I've consistently made the best kind of argument: the one with lots and lots of evidence supporting it. We have many forms of healthcare systems in the world to compare. Ours is the only one among wealthy countries that is not yet universal, yet it is roughly twice as expensive--and more expensive on the government side as well--than those other programs. That's all we really need to know, until you start injecting unhelpful ideologies into things, which by definition eschew evidence.

  • Brian||

    In other words, when the falsehood of your argument is pointed out, just restate. That is, by definition, eschewing evidence.

  • Fatty Bolger||

    Actually that's one of the biggest problems with nationalized healthcare. Suddenly government has a stake in just about everything you do. As Mark Steyn says, "It redefines the relationship between the citizen and the state in fundamental ways that make limited government all but impossible."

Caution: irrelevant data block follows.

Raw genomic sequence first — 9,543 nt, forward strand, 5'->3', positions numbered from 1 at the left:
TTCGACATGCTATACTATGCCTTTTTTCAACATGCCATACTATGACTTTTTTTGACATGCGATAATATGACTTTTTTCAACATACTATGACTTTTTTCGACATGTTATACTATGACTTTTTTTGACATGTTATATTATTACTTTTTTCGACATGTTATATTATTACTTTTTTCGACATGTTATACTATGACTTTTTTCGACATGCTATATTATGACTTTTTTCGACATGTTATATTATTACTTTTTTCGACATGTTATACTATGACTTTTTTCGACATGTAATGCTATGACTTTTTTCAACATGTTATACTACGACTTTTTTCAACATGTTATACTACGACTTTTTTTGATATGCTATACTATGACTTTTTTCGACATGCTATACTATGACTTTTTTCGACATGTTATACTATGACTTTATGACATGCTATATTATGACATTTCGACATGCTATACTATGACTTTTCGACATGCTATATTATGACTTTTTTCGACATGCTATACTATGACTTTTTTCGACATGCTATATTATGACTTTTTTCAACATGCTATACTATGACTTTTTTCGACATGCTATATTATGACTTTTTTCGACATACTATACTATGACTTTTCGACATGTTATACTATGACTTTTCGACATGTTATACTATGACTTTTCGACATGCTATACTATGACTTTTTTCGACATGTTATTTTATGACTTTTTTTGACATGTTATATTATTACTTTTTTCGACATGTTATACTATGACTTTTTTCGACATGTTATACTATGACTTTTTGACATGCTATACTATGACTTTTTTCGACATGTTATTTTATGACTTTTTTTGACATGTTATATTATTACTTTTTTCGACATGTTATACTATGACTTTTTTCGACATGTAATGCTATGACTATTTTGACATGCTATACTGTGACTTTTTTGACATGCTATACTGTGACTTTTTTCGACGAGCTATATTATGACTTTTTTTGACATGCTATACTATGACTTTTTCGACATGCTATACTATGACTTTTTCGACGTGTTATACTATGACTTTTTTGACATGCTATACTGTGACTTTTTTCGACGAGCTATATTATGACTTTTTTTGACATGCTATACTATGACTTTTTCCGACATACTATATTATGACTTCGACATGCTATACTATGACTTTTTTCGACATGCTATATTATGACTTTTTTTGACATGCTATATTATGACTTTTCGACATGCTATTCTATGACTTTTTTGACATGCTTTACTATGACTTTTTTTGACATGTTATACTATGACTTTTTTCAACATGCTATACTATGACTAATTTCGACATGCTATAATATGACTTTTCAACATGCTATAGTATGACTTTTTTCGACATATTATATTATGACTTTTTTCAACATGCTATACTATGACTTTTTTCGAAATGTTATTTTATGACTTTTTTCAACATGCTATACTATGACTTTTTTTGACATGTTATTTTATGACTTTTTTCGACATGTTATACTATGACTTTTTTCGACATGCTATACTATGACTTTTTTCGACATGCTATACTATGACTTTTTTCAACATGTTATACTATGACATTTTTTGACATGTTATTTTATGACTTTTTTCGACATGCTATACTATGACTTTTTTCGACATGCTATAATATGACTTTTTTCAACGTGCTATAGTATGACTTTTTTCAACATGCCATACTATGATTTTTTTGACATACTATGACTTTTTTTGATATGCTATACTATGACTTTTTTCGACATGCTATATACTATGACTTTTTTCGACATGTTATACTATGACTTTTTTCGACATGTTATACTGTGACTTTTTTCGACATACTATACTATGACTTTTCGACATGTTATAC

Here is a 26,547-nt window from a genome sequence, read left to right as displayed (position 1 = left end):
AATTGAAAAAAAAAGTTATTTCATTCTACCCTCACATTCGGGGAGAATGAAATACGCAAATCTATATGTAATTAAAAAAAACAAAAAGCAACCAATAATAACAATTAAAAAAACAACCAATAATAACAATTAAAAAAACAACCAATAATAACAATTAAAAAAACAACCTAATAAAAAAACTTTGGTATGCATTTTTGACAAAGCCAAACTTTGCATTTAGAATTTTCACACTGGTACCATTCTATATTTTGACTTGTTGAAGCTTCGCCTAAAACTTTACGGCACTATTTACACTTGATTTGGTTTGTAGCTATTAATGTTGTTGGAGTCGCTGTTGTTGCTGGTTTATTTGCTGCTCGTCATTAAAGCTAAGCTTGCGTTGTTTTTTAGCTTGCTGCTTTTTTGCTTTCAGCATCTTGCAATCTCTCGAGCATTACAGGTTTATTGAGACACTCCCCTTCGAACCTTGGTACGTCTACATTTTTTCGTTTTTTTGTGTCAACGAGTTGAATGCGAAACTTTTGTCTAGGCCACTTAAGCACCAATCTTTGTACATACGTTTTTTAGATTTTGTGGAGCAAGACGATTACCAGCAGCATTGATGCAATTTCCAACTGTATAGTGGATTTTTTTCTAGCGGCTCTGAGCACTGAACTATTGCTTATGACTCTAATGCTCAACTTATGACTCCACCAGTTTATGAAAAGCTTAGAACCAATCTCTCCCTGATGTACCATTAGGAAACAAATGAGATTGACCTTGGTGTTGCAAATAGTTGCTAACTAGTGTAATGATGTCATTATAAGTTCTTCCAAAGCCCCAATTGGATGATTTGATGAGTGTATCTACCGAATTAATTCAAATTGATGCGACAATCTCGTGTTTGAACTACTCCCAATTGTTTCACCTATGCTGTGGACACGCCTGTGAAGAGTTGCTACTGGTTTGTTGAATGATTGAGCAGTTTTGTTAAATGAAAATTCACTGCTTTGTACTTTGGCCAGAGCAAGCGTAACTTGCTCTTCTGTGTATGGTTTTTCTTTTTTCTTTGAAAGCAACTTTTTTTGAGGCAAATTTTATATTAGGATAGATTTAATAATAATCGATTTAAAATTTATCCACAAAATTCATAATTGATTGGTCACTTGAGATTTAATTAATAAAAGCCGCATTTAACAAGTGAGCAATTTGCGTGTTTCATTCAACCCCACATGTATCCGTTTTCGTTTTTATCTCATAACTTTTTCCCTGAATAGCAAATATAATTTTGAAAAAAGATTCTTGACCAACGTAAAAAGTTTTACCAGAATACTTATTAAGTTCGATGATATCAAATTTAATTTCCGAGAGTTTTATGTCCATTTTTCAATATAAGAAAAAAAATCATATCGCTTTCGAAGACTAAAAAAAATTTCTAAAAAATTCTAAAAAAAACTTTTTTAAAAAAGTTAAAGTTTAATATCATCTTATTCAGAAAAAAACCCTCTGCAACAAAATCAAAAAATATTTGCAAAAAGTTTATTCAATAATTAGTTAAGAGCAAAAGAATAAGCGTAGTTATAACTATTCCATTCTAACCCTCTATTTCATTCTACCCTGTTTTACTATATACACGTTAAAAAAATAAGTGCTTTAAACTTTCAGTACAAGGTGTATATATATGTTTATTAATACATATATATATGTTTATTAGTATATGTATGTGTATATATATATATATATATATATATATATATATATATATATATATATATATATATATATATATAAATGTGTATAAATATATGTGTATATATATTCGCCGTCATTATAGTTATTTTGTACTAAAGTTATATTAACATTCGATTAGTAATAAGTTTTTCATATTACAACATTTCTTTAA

• Brian||

    Don't try to scare me with your big brother stories.

    Spending decades sitting around, watching TV, eating hamburgers, french fries, and shakes, smoking cigarettes, and drinking booze, and then getting multiple surgeries and liposuction is a right, God damnit!

    And, when I have all that, who needs their taxes, anyway?

  • R C Dean||

    Spending decades sitting around, watching TV, eating hamburgers, french fries, and shakes, smoking cigarettes, and drinking booze, and then getting multiple surgeries and liposuction is a right, God damnit!

    It is. What isn't a right is to present the bill to someone else.

  • Brian||

    It is. What isn't a right is to present the bill to someone else.

    Hey: if you're not talking about the right to avoid responsibility, I can't imagine what you're talking about.